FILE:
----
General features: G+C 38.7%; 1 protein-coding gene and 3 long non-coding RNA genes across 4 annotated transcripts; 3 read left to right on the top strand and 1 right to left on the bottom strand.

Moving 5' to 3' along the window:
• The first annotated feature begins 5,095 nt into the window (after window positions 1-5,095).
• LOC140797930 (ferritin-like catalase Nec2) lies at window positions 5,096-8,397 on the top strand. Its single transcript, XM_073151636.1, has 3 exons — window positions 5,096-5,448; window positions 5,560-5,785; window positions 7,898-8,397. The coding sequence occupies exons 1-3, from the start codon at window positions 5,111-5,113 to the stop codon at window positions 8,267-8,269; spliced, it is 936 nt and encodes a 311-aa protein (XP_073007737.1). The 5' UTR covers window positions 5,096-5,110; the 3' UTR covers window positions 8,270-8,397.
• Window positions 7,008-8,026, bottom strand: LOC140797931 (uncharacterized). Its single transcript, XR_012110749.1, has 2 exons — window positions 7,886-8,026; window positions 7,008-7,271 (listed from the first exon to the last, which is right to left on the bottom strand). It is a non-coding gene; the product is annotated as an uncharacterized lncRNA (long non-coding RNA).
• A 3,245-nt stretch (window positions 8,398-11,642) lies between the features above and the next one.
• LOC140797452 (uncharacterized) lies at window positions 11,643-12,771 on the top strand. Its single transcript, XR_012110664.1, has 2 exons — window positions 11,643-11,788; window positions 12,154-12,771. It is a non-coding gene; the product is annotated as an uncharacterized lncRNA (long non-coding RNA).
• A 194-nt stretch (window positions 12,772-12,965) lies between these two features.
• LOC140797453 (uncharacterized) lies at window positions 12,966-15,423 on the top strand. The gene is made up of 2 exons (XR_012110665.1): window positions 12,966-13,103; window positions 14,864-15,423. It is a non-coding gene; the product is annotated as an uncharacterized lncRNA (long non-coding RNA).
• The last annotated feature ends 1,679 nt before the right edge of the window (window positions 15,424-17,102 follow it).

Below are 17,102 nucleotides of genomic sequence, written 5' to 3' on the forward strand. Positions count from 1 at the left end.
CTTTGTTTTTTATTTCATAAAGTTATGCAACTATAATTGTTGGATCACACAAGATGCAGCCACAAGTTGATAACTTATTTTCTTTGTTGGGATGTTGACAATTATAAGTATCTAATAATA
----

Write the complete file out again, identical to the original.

General features: G+C 38.7%; 1 protein-coding gene and 3 long non-coding RNA genes across 4 annotated transcripts; 3 read left to right on the top strand and 1 right to left on the bottom strand.

Moving 5' to 3' along the window:
• The first annotated feature begins 5,095 nt into the window (after window positions 1-5,095).
• LOC140797930 (ferritin-like catalase Nec2) lies at window positions 5,096-8,397 on the top strand. Its single transcript, XM_073151636.1, has 3 exons — window positions 5,096-5,448; window positions 5,560-5,785; window positions 7,898-8,397. The coding sequence occupies exons 1-3, from the start codon at window positions 5,111-5,113 to the stop codon at window positions 8,267-8,269; spliced, it is 936 nt and encodes a 311-aa protein (XP_073007737.1). The 5' UTR covers window positions 5,096-5,110; the 3' UTR covers window positions 8,270-8,397.
• Window positions 7,008-8,026, bottom strand: LOC140797931 (uncharacterized). Its single transcript, XR_012110749.1, has 2 exons — window positions 7,886-8,026; window positions 7,008-7,271 (listed from the first exon to the last, which is right to left on the bottom strand). It is a non-coding gene; the product is annotated as an uncharacterized lncRNA (long non-coding RNA).
• A 3,245-nt stretch (window positions 8,398-11,642) lies between the features above and the next one.
• LOC140797452 (uncharacterized) lies at window positions 11,643-12,771 on the top strand. Its single transcript, XR_012110664.1, has 2 exons — window positions 11,643-11,788; window positions 12,154-12,771. It is a non-coding gene; the product is annotated as an uncharacterized lncRNA (long non-coding RNA).
• A 194-nt stretch (window positions 12,772-12,965) lies between these two features.
• LOC140797453 (uncharacterized) lies at window positions 12,966-15,423 on the top strand. The gene is made up of 2 exons (XR_012110665.1): window positions 12,966-13,103; window positions 14,864-15,423. It is a non-coding gene; the product is annotated as an uncharacterized lncRNA (long non-coding RNA).
• The last annotated feature ends 1,679 nt before the right edge of the window (window positions 15,424-17,102 follow it).

Below are 17,102 nucleotides of genomic sequence, written 5' to 3' on the forward strand. Positions count from 1 at the left end.
CTTTGTTTTTTATTTCATAAAGTTATGCAACTATAATTGTTGGATCACACAAGATGCAGCCACAAGTTGATAACTTATTTTCTTTGTTGGGATGTTGACAATTATAAGTATCTAATAATA